The Social Impact of Gambling
Gambling is an activity where people stake money, possessions or reputation on the outcome of a game of chance or skill. The aim is to win a prize (either a cash sum, goods or services) by risking something of value that may lose value if the gamble fails. Gambling can be done in a wide range of places, including casinos, racetracks and even on the internet. It is a popular pastime and many people enjoy it, however, it is important to understand how gambling affects society before you start to play.
A key point to consider is that despite some positive economic impacts from gambling, the negative social costs cannot be ignored. It has been found that problem gambling can be a significant social ill, leading to financial difficulties, debt and family problems. It has also been linked to thoughts of suicide and the impact of gambling on mental health needs to be taken seriously.
Research suggests that the most common motivation for people to gamble is the prospect of winning money. This can be a short-term or long-term goal, and may be influenced by the social context in which the gambling takes place. For example, a person may feel more motivated to gamble in a club or casino where they are socialising with friends, whereas someone else might be driven by the opportunity to win big on a football accumulator or other type of betting event.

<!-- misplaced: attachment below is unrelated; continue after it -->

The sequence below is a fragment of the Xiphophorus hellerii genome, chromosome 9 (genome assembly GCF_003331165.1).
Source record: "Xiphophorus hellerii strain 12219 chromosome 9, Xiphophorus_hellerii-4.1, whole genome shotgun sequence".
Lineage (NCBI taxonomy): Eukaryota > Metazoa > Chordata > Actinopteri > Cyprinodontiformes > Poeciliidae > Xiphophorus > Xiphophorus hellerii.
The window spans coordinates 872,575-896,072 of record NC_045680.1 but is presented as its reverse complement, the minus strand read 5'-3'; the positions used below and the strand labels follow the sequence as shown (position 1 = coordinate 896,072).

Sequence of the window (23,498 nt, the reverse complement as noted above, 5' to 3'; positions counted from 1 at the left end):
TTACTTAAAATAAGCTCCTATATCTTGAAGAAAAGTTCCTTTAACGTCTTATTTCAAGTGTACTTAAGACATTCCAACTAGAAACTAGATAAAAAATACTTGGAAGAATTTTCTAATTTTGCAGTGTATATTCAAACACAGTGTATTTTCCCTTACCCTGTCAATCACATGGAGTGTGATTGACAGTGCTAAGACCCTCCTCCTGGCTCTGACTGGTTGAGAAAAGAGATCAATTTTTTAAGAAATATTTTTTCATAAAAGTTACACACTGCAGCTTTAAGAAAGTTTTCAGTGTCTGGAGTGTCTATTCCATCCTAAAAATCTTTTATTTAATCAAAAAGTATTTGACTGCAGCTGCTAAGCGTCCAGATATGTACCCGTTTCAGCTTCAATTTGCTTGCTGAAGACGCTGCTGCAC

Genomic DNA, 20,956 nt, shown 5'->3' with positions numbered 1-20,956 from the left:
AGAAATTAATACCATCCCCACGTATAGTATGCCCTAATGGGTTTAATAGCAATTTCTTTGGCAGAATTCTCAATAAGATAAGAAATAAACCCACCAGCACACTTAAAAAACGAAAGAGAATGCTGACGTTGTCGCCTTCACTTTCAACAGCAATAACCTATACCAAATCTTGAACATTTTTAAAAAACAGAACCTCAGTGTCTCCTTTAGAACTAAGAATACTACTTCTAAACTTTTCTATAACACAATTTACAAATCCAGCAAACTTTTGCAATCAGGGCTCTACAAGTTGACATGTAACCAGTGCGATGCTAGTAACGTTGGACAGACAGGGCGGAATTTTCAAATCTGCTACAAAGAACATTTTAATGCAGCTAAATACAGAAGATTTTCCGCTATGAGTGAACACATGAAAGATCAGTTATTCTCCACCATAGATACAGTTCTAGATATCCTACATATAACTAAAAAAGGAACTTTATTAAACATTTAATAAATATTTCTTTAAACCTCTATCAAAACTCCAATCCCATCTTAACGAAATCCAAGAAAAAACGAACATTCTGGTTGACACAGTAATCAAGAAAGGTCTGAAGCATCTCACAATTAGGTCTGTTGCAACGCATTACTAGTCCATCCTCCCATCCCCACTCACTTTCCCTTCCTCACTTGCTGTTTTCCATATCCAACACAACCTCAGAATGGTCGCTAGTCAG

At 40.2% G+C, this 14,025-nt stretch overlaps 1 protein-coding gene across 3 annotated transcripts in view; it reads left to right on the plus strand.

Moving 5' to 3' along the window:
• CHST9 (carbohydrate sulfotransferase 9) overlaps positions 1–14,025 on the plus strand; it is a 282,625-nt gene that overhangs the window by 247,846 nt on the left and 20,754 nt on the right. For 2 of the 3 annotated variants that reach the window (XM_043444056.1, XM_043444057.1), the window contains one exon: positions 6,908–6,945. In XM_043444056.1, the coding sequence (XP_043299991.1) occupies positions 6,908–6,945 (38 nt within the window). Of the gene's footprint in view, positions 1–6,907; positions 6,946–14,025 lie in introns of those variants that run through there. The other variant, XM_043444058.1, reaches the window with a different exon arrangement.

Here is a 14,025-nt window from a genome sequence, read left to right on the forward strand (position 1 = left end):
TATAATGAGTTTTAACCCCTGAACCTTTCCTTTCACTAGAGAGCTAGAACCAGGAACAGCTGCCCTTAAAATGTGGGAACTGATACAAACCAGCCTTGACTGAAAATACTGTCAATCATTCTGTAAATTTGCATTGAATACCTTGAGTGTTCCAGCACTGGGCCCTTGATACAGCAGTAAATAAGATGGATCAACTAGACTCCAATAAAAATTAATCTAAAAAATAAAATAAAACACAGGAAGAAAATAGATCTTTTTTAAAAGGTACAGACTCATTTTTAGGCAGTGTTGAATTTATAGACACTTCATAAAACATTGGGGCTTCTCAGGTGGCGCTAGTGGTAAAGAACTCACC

It is often difficult to determine the social impact of gambling because most studies have only focused on the financial benefits, which are easily quantifiable. However, this approach is biased because it fails to address the societal harms associated with gambling and ignores other non-monetary impacts.
The National Gambling Impact Study Commission has reported that studies of the economic development of gambling have largely overlooked its social costs. It states that the social pathologies resulting from gambling disallow individuals to make productive decisions and force others to pay for their dysfunctional behaviour.
A large number of people who have been affected by gambling are in debt or have experienced a loss of income. These individuals can often benefit from help and advice from StepChange. This charity can offer free, confidential debt advice, including debt management and bankruptcy.
Some people are more at risk of harmful gambling than others, and it is vital to take control of your finances before you begin to gamble. It is also advisable to never gamble with money you need to pay bills or for essential living expenses and only use funds you can afford to lose. If you have already experienced a loss, the best way to recover is to speak to a debt advisor who can help you work out a plan for repayment. For more information, visit StepChange.